Illini Everywhere: Iranian Illini, Since 1907

Since at least 1907, Iranian students have been attending the University of Illinois. Some early Iranian Illini have included architectural engineers, architects, chemical engineers, civil engineers, computer scientists, economists, electrical engineers, food technologists, linguists, materials scientists, mechanical engineers, medical doctors, political scientists and transfer students, to name a few. Read on to learn more about early Iranian Illini!

The first Iranian Illini may be an unidentified student in 1907. [1] Almost no record of the unknown student has been identified yet; however, there were other students soon after.

Just eight years later, Mr. Aram M. Aleazarian, of Tehran, (B.S. Electrical Engineering, 1915) completed an engineering degree and a thesis on wireless telegraphy and telephony. Previously, Mr. Aleazarian was a student at the University of Wisconsin at Madison, where he was a founding member of the Armenian Students of Wisconsin student organization. [2] While at Illinois, Mr. Aleazarian was a member of the multi-cultural student groups Cosmopolitan Club, Le Cercle Francais, and L’Alliance Francaise, as well as an occasional speaker on Persian education and society too. Then, another eight years later, the next Iranian Illini was Mr. Allah Khan who was also the nephew of the Iranian Ambassador to the United States in 1919. Although Mr. Khan may not have graduated, he left behind at least one interview with the Daily Illini.

Concurrent with the arrival of the first Iranian students, some University community members were already embracing Persian arts and culture–while the University library began building a Persian collection too. English translations of Persian language poetry (like Edward Fitzgerald’s translation of Omar Khayyam‘s poems) were performed and read. In fact, some translations were set to music and performed on campus too between 1900 and 1910. [3] Then, in 1915, the Broadway production of Richard Walton Tulley’s “Omar the Tentmaker” came to the Illinois Theater and the production was even positively reviewed by the Daily Illini. [4]

During the 1910s, off campus, religious speakers came to Champaign-Urbana to speak about cultures and religions in Iran. For example, the Bahá’í community was growing in cities like Chicago, New York, Champaign, and Urbana. [5] Bahá’í speakers like Janabi Fazel came to town to speak at least twice to the local community too. Local religious communities, like the Unitarian church, even hosted talks about Bahá’í faith and Bahá’í poetry by writers like Kurratu’l-Ayn. Also, Iranian Christians, like lawyer and Reverend Paul Mirza Boodagh, visited the community to speak about cultures and religions in Iran too. In a 1921 talk, Mr. Boodagh humorously convinced his audience that writing a Latin-based script, like English, with the right hand, was physically backwards and unnatural when compared to writing in other scripts.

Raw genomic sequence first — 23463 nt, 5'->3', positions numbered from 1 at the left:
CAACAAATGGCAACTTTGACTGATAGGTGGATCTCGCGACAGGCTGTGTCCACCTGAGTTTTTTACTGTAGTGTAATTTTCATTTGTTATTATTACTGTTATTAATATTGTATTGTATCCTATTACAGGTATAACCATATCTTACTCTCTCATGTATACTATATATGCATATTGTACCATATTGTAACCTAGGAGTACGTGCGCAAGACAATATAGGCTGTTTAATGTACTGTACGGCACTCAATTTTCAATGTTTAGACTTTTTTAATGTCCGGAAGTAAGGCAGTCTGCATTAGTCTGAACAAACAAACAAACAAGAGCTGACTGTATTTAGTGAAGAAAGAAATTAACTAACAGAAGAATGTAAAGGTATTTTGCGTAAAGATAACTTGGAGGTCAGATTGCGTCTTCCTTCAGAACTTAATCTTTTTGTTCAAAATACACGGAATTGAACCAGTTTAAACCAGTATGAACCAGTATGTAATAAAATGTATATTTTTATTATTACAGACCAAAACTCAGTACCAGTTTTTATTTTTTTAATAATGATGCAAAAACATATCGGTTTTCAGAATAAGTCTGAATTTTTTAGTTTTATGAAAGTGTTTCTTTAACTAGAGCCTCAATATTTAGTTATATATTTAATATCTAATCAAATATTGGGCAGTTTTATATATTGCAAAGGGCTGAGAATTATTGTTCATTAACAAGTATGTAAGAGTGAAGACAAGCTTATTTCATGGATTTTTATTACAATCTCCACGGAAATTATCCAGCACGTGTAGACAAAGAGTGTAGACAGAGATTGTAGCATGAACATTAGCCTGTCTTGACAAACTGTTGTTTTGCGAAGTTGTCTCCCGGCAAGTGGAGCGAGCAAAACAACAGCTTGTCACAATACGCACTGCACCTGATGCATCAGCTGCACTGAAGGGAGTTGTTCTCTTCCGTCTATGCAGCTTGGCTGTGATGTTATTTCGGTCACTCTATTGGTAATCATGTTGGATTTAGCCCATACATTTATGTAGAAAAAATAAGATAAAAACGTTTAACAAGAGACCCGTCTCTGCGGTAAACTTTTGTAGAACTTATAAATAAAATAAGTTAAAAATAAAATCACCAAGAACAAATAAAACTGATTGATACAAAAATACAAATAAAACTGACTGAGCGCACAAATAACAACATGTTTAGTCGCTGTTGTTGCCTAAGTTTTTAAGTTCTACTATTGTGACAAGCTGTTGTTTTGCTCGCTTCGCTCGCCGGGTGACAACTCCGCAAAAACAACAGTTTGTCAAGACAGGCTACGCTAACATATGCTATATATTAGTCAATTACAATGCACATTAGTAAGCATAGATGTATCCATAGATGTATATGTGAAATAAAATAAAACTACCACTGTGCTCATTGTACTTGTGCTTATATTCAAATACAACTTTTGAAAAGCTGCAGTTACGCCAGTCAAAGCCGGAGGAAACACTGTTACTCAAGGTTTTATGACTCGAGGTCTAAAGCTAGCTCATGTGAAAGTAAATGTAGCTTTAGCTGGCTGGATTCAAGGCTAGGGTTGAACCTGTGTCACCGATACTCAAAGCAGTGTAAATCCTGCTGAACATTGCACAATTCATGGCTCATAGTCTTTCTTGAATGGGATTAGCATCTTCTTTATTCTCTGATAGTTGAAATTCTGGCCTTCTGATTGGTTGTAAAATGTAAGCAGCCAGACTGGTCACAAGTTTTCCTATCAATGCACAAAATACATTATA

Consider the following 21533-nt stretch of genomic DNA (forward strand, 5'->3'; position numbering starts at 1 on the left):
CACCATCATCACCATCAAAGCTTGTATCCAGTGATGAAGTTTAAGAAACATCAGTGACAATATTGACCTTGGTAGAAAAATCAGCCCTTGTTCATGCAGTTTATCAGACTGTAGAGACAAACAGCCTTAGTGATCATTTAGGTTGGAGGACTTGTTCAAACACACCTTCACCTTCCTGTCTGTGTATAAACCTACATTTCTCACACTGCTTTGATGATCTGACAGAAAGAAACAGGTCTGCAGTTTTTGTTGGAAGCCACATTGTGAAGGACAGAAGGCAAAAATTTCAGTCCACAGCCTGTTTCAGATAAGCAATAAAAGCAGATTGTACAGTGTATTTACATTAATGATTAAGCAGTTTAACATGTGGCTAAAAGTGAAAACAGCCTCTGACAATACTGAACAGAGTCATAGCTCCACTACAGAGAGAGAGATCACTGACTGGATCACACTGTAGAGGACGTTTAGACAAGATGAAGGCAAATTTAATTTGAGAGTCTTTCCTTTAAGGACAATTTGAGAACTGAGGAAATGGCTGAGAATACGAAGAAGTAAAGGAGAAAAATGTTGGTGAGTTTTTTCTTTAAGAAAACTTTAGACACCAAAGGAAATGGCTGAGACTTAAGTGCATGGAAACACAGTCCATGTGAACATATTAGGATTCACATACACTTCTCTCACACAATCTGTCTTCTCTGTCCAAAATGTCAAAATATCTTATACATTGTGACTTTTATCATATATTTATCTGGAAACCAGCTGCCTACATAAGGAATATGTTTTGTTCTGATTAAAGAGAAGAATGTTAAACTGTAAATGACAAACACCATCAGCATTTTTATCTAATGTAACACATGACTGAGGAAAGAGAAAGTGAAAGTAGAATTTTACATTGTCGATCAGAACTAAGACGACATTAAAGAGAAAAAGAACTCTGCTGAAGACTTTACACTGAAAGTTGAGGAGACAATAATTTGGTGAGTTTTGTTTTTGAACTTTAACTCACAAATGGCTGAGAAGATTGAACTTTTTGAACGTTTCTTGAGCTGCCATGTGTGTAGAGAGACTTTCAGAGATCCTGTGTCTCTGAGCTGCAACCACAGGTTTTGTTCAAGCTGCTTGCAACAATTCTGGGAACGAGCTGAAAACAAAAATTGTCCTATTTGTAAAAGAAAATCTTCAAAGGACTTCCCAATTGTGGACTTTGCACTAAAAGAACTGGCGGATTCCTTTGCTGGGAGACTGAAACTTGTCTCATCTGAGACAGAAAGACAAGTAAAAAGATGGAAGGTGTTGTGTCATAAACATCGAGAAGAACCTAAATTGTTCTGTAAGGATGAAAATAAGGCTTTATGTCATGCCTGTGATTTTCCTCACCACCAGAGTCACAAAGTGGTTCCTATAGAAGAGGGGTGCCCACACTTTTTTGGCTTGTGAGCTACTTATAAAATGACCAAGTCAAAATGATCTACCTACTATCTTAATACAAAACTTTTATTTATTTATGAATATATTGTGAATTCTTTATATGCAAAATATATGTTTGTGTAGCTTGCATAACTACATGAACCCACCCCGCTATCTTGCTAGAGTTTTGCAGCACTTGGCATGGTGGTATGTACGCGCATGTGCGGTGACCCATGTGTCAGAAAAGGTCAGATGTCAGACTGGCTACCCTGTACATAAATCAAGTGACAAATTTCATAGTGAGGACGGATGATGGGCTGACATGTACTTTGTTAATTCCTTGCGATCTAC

Meanwhile, University community interest in Iran continued to grow. In 1921, Economics Professor Ernest Ludlow Bogart took a one-year leave-of-absence to work as a financial advisor to the Persian government. Upon his return, Dr. Bogart gave multiple campus talks about the state of Iranian economy. More about Professor Bogart can be read in the Ernest L. Bogart Papers, (Record Series 9/5/21).

Student interest in Iranian cultures continued through the 1920s. For example, for every spring, the student Architecture club “Arch Club” organized an annual costume party known as the “Arch Fete” at the Ricker Library. Often, the themes were set in locations like Greece or Venice. However, in 1925, the Arch Fete coincided with the spring solstice holiday “Nowruz”(celebrated by many cultures including the many cultures of Iran, as well as Kurdish cultures too) and the 1925 Arch Fete theme was set in Iran. While a photo and narrative of the 1916 event, which included decorations and costumes inspired by Venice, Baghdad, and Samarkand can be found in Illinois Magazine, Volume 8, Number 1, October 1916; unfortunately, only a description of the 1925 party has been located.

Following the establishment of the new Iranian government in 1925, Iranian Illini enrollment increased for the next fifty years.

In 1939, Mr. Hussein Sadik may have been the first of many future Iranian civil engineers at Illinois.